This comment by a male porn artist in
connects with Atwood’s own comments on the social function of the novel, made in an interview five years later:
I do see the novel as a vehicle for looking at society — an interface between language and what we choose to call reality, although even that is a very malleable substance. (
, p. 246)
Atwood’s formulation is more sophisticated than her visual artist’s, taking in both the space of fictional representation and the social myths and fantasies through which people construct their images of reality — all of which might serve as a warning against reading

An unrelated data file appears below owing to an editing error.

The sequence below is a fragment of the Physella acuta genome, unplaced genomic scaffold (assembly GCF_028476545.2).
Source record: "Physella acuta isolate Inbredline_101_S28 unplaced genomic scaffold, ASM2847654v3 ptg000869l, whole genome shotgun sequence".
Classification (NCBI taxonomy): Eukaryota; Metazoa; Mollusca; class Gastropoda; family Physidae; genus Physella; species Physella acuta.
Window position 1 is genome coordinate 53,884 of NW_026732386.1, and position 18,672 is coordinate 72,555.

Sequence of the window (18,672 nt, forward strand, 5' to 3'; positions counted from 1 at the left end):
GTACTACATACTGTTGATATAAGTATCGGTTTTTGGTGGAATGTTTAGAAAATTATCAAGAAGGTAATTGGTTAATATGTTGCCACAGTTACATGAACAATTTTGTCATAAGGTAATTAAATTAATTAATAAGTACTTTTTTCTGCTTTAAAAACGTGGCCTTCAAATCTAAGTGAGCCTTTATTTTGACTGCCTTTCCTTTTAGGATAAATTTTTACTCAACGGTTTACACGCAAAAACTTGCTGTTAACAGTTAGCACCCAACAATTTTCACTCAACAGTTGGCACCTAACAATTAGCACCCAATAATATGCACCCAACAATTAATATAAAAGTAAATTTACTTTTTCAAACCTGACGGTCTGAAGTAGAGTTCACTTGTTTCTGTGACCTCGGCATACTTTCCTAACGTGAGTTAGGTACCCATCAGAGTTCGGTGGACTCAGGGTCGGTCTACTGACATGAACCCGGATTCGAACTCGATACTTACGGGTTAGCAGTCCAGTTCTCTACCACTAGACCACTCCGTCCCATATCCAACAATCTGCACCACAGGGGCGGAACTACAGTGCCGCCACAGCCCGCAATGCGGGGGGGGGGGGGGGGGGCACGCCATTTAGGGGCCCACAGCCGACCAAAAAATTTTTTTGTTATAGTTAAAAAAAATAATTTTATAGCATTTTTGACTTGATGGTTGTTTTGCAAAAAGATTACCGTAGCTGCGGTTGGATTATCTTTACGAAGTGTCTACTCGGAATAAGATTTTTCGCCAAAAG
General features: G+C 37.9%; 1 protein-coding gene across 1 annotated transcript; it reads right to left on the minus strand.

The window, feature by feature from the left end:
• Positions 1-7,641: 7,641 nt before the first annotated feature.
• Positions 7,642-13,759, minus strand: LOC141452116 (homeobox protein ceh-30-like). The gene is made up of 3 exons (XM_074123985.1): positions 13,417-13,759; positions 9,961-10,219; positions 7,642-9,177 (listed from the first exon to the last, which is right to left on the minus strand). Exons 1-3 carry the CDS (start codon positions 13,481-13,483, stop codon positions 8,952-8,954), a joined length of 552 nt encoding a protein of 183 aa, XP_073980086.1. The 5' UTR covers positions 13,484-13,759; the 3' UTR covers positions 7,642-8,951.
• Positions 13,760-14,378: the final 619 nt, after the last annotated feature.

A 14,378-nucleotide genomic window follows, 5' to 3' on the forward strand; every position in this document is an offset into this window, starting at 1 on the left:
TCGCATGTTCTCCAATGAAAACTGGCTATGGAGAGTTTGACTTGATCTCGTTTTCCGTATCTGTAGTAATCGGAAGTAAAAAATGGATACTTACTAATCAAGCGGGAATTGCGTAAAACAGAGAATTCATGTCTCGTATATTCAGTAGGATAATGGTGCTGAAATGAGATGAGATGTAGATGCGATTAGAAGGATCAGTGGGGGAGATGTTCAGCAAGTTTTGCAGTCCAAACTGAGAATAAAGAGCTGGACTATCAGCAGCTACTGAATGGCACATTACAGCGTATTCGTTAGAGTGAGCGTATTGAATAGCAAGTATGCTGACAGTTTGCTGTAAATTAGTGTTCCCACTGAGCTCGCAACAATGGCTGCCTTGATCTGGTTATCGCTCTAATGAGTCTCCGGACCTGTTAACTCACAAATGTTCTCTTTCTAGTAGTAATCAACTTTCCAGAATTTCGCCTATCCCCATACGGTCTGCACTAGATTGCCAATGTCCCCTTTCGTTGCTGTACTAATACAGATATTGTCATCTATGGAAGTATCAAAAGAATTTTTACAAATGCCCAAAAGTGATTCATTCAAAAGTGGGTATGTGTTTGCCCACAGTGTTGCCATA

as straight realistic fiction. On the contrary,
is another version of Atwoodian Gothic, full of sinister games like Murder in the Dark; here it is the detective game of Cluedo, where every player can be a possible murder suspect or murder victim and their positions keep changing. Again Atwood ‘does it with mirrors’ -in this case mirror sunglasses, for this is Gothic in the tropics — and the narrative, which moves between Toronto and the Caribbean, is populated by characters who keep splitting into their doubles or shadow selves in a series of endless substitutions and replications.